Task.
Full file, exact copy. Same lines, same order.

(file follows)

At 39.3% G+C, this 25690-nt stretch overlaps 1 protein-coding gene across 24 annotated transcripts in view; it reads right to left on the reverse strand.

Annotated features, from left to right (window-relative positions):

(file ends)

At 39.3% G+C, this 25690-nt stretch overlaps 1 protein-coding gene across 24 annotated transcripts in view; it reads right to left on the reverse strand.

Annotated features, from left to right (window-relative positions):